whole organism
pruified macromolecules
experimental
valence
heterotrophic

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types of whole-organism vaccines

attenuated
live-attenuated

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What is attenuation?

reduce in force, value, amount or degree - to weaken the pathogenic form; achieved by growth under abnormal culture conditions

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Live attenuated vaccine is contraindicated in

immunosuppresed persons due to:
-leukemia and lymphoma
-other malignancies
-receiving corticosteroids and anti-metabolic agegnts
-radiation
-pregnancy

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advantage of live vaccines

capacity for transient growth, single immunization, prolonged immune system exposure

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Live Vaccines with multiple immunization

Sabin Polio vaccine;
need for boosters

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principle behind boosters

1st immunization: one strain predominates in growth
next immunizations: immunity by previous immunization limits growth of previous previously predominant strain

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vaccines wherein organisms are killed by heat, chemicals, antibiotics, radiation but still antigenic

Inactivated Vaccines

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disadvantage of inactivated vaccines

less effective than attenuated due to potentially denatured epitopes

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Only absolute contraindication of inactivated vaccines

severe local or general reaction to a previous dose

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types of purified macromolecules vaccines

Toxoids
Protein subunit
Conjugate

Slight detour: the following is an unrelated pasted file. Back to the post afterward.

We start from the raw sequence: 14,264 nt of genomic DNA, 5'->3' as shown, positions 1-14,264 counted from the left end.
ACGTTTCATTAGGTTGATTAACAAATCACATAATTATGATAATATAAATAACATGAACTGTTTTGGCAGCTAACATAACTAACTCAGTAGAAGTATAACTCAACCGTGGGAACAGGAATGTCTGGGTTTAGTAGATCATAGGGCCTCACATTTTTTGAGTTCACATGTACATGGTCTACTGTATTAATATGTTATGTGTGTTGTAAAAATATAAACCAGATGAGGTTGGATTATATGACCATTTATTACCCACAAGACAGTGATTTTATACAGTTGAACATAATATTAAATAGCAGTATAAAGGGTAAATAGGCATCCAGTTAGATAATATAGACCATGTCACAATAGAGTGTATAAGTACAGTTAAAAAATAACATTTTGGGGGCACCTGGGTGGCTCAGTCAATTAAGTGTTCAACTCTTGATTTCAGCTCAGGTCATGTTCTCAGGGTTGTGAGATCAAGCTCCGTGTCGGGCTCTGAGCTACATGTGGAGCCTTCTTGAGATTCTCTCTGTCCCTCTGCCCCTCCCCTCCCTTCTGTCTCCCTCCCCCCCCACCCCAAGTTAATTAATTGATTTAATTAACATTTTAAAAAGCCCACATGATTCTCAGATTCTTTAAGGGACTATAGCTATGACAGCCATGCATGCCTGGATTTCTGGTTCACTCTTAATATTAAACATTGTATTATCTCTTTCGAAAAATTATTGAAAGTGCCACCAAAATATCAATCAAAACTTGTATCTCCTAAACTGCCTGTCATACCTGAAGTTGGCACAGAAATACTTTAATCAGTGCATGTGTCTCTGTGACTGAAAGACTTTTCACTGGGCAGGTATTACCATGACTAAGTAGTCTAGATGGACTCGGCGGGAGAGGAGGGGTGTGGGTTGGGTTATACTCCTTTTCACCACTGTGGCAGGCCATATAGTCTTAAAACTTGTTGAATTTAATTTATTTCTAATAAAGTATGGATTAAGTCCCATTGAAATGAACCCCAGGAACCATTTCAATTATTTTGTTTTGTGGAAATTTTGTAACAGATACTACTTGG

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toxoid preparation

detoxifying bacterial exotoxins

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toxoid MOA

after injecting, body produces antibodies against these toxoid which eventually neutralize moiety produced during infection

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protein subunit MOA

part of the pathogen (protein) without its genetic material will be used to create an immune response

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samples of protein subunit vaccines

HepB vax - surface proteins of virus
VLP againts HPV
H and N subuntis of flu virus

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why are there conjugate vaccines

some bacteria have poorly immunogenic outer coats (kasi polysaccharides) -> must conjugate to a protein

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examples of conjugate vaccines

Hib vaccine
meningococcal vax - cell wall
pneumococcal vax - capsule

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experimental vaccines examples

dendritic cell vaccines
recombinant vector
T-cell receptor peptide vax
target bacterial proteins invovled in complement inhibition
DNA vax

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vaccine which immunizes against a single antigen? 2 or more strains/2 or more organisms?

Mono/univalent;Multi/polyvalent

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Pathogens of other animals that either don't cause or cause only mild disease in organism being treated

Heterotypic / Jennerian vaccines

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Jenner's Experiment

used cowpox to protect against small pox

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example of Heterotypic vaccine

using BCG (from mycobacterium bovis) against human TB